If you want to talk about the "history of music" you are basically talking about "biographies of composers" or, if you want to consider the 20th century, "biographies of musicians." If you want to pull in the most recent output of those who write and read music hisof tory, you could add the "ologization" of music history, where historical subjects are analyzed using non or quasi historical discourses (sociology and anthropology, for example.)
However, I would argue that if you go back to the "biographies of composers" era, another route of analysis exists, namely looking at the environment and human relationships of "famous musicians." This is quite easy to do using the techniques of social history, and it's a wonder that it is such a neglected era of inquiry- almost... not interesting to contemporary intellectuals. I honestly have no idea what Music Professors are doing these days, but they are not writing social histories of music. Also not writing social histories of music: history professors.
In fact, the only comprehensive Social History of Music that I have found is the one by Henry Raynor circa 1978. That is a generation ago. And it's not a popular book, either. I read A Social History of Music back in January and at the time I thought, "there has to be something more recent." BUT- I don't believe there is. And Raynor does a really, really good job of laying out the terrain is his introductory essay, which I am about to quote at length.
Raynor's approach has only one methodological flaw, and unfortunately, it's a whopper. Specifically he is a victim of "Bacon's Fallacy" which is the idea that the investgating intellectual must collect all the facts "as he finds them." I.E. there is a pretense of objectivity in the collection of factual information. Despite the flaw, the Introduction is a ready introduction to a Social Historian perspective on Music. Raynor notes that "music history" consists of two main themes: biographies of composers, story of music styles and their development. From this perspective (the non-Social Historian of Music) the purpose of Music History is to appraise specific Artists and approve their output as being significant. Raynor does not dismiss this approach as irrelevant, in fact, he thoughtfully observes:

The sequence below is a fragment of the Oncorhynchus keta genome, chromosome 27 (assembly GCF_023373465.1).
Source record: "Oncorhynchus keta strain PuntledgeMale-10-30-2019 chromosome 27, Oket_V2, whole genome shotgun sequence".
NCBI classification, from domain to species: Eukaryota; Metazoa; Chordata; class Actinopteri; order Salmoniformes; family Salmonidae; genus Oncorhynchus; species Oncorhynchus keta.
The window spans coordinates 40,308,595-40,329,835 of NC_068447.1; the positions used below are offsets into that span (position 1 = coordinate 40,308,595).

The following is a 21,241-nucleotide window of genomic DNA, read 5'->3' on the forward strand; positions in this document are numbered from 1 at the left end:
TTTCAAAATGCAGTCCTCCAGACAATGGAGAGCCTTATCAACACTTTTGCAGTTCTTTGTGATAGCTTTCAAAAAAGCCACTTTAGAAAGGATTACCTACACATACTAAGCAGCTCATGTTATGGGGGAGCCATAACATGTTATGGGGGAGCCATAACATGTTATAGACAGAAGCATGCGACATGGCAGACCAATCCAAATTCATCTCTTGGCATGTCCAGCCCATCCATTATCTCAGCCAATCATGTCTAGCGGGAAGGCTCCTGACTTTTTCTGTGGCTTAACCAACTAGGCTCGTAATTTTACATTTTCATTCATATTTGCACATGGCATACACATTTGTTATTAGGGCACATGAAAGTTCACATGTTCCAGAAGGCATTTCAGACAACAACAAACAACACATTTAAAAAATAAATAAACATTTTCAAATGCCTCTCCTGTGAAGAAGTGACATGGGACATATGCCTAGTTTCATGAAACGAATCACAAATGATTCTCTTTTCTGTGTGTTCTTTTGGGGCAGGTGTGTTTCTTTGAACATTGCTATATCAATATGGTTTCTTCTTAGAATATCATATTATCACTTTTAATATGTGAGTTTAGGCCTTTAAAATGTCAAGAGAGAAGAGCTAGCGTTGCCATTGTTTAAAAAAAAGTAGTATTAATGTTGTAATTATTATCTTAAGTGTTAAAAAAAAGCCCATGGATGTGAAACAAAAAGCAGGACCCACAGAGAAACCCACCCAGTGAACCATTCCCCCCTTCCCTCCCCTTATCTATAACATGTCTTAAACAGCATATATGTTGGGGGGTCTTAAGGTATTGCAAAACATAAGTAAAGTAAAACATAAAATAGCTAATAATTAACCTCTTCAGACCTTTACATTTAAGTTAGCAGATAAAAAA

"The mutability of stylicistic history does not invalidate what it has to say. A history of historians of music..would demonstrate quite clearly the function of historians as historians of taste."
Obbiously though, Social History takes a different approach in that is starts from the premise that music exists socially:
"It is written down so that people other than its composer can play it. The bulk of it presupposes the creative and interpreative efforts of two, three or up to a hundred performers. Most music presupposes the attention of the audience."
A neglected area of Music History is the attitude of notable Artists towards their Audience (What Mozart, Beethoven and Bach thought about the people who listened to their music) and the views of the Audience itself. A critical shift in this regard is the growth of the University in the 18th and 19th century, which led Artists, Audiences and Intellectuals to be much more detailed about their views regarding music. This shift reached it's apogee with the "neglected genius' Schopenauer, whose legendary contempt for the Audience was a watershed moment for Artist/Audience relationships- not to mention Intellectual ideas about that relationship.
As for an explanation for WHY the social history of music is neglected, Raynor has a clear villain:
"nineteenth century conceptions of art as pure activity, occupying only the higher strata as those which reckon up the bills and consider the possibility of paying them, that we do not consider the Artist's relationship to the musical world in which he must...secure performance and publication."I would say nothing has changed in that regard 30 years later- that quotation is still perfectly true when it comes to intellectuals and their ideas about music.